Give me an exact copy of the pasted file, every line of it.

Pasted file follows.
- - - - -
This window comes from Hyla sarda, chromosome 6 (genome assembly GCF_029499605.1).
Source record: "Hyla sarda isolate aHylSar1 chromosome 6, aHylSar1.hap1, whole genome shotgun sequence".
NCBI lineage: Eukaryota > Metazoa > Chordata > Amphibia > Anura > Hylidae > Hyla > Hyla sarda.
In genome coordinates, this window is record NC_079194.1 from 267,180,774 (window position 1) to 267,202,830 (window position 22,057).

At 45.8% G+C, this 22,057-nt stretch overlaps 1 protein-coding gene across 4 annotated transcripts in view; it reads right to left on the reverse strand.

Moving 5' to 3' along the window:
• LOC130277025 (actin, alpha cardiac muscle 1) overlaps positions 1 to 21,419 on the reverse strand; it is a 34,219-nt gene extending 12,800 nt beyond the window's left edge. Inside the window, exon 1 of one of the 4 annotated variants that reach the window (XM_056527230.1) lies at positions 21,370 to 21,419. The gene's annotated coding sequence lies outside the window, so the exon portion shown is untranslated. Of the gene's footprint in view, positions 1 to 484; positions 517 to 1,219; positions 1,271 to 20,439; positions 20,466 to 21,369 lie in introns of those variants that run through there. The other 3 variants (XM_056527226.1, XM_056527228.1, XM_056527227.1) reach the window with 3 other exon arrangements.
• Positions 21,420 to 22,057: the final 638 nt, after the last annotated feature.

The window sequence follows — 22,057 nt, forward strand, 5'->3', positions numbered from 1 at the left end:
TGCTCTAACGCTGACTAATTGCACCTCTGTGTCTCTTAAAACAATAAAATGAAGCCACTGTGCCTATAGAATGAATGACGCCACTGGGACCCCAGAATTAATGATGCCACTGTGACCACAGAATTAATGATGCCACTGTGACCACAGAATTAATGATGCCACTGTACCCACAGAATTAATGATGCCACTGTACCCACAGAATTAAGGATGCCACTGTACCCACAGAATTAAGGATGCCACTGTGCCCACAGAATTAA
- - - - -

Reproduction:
This window comes from Hyla sarda, chromosome 6 (genome assembly GCF_029499605.1).
Source record: "Hyla sarda isolate aHylSar1 chromosome 6, aHylSar1.hap1, whole genome shotgun sequence".
NCBI lineage: Eukaryota > Metazoa > Chordata > Amphibia > Anura > Hylidae > Hyla > Hyla sarda.
In genome coordinates, this window is record NC_079194.1 from 267,180,774 (window position 1) to 267,202,830 (window position 22,057).

At 45.8% G+C, this 22,057-nt stretch overlaps 1 protein-coding gene across 4 annotated transcripts in view; it reads right to left on the reverse strand.

Moving 5' to 3' along the window:
• LOC130277025 (actin, alpha cardiac muscle 1) overlaps positions 1 to 21,419 on the reverse strand; it is a 34,219-nt gene extending 12,800 nt beyond the window's left edge. Inside the window, exon 1 of one of the 4 annotated variants that reach the window (XM_056527230.1) lies at positions 21,370 to 21,419. The gene's annotated coding sequence lies outside the window, so the exon portion shown is untranslated. Of the gene's footprint in view, positions 1 to 484; positions 517 to 1,219; positions 1,271 to 20,439; positions 20,466 to 21,369 lie in introns of those variants that run through there. The other 3 variants (XM_056527226.1, XM_056527228.1, XM_056527227.1) reach the window with 3 other exon arrangements.
• Positions 21,420 to 22,057: the final 638 nt, after the last annotated feature.

The window sequence follows — 22,057 nt, forward strand, 5'->3', positions numbered from 1 at the left end:
TGCTCTAACGCTGACTAATTGCACCTCTGTGTCTCTTAAAACAATAAAATGAAGCCACTGTGCCTATAGAATGAATGACGCCACTGGGACCCCAGAATTAATGATGCCACTGTGACCACAGAATTAATGATGCCACTGTGACCACAGAATTAATGATGCCACTGTACCCACAGAATTAATGATGCCACTGTACCCACAGAATTAAGGATGCCACTGTACCCACAGAATTAAGGATGCCACTGTGCCCACAGAATTAA